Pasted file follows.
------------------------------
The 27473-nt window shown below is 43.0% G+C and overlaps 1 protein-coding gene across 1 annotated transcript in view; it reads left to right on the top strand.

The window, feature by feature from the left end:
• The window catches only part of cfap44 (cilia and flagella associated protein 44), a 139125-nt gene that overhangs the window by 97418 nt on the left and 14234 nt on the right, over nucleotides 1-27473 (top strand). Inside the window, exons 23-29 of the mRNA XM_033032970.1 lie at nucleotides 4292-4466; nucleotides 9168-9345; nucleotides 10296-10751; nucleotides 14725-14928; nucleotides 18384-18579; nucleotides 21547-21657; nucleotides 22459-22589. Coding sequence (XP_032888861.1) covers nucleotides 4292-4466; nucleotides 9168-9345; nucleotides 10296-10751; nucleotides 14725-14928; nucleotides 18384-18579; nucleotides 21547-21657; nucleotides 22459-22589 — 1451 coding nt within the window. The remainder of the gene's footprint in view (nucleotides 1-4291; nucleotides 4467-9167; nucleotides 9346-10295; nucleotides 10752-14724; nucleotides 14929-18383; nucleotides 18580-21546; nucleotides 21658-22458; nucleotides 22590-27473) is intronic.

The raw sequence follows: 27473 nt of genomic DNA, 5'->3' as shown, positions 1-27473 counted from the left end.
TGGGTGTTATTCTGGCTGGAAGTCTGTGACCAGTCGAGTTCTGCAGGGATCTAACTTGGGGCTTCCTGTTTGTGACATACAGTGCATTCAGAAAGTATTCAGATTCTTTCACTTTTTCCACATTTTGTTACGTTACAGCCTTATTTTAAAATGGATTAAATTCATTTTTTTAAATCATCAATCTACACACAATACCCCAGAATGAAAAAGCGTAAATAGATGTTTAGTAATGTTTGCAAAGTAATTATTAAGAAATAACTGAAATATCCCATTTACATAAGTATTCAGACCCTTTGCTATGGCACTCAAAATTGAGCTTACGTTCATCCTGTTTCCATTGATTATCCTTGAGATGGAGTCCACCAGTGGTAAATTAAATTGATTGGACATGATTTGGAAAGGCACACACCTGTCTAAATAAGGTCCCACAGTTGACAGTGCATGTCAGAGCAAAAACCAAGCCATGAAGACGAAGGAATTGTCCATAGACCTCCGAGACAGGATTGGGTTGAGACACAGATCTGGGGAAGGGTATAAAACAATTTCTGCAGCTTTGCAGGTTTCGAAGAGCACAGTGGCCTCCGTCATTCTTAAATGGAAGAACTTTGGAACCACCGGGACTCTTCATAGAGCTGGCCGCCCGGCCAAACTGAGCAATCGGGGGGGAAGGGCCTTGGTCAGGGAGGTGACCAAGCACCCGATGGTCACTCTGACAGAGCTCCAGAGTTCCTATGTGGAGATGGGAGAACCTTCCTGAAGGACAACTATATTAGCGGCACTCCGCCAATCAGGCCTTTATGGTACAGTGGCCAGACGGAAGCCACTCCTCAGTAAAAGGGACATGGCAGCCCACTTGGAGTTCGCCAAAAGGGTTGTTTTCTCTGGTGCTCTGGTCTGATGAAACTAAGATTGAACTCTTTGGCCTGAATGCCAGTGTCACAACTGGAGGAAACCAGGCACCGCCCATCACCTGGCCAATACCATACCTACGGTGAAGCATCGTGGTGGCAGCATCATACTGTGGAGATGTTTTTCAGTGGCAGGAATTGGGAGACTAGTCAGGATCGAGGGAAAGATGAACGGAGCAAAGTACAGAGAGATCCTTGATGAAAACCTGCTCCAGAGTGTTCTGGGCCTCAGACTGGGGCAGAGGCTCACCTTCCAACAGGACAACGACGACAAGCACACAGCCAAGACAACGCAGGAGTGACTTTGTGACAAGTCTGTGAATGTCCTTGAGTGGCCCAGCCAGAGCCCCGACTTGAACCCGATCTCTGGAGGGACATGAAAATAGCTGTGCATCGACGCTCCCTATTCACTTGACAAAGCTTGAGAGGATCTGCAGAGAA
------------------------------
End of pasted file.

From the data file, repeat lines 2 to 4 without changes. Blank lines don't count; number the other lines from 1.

The window, feature by feature from the left end:
• The window catches only part of cfap44 (cilia and flagella associated protein 44), a 139125-nt gene that overhangs the window by 97418 nt on the left and 14234 nt on the right, over nucleotides 1-27473 (top strand). Inside the window, exons 23-29 of the mRNA XM_033032970.1 lie at nucleotides 4292-4466; nucleotides 9168-9345; nucleotides 10296-10751; nucleotides 14725-14928; nucleotides 18384-18579; nucleotides 21547-21657; nucleotides 22459-22589. Coding sequence (XP_032888861.1) covers nucleotides 4292-4466; nucleotides 9168-9345; nucleotides 10296-10751; nucleotides 14725-14928; nucleotides 18384-18579; nucleotides 21547-21657; nucleotides 22459-22589 — 1451 coding nt within the window. The remainder of the gene's footprint in view (nucleotides 1-4291; nucleotides 4467-9167; nucleotides 9346-10295; nucleotides 10752-14724; nucleotides 14929-18383; nucleotides 18580-21546; nucleotides 21658-22458; nucleotides 22590-27473) is intronic.

The raw sequence follows: 27473 nt of genomic DNA, 5'->3' as shown, positions 1-27473 counted from the left end.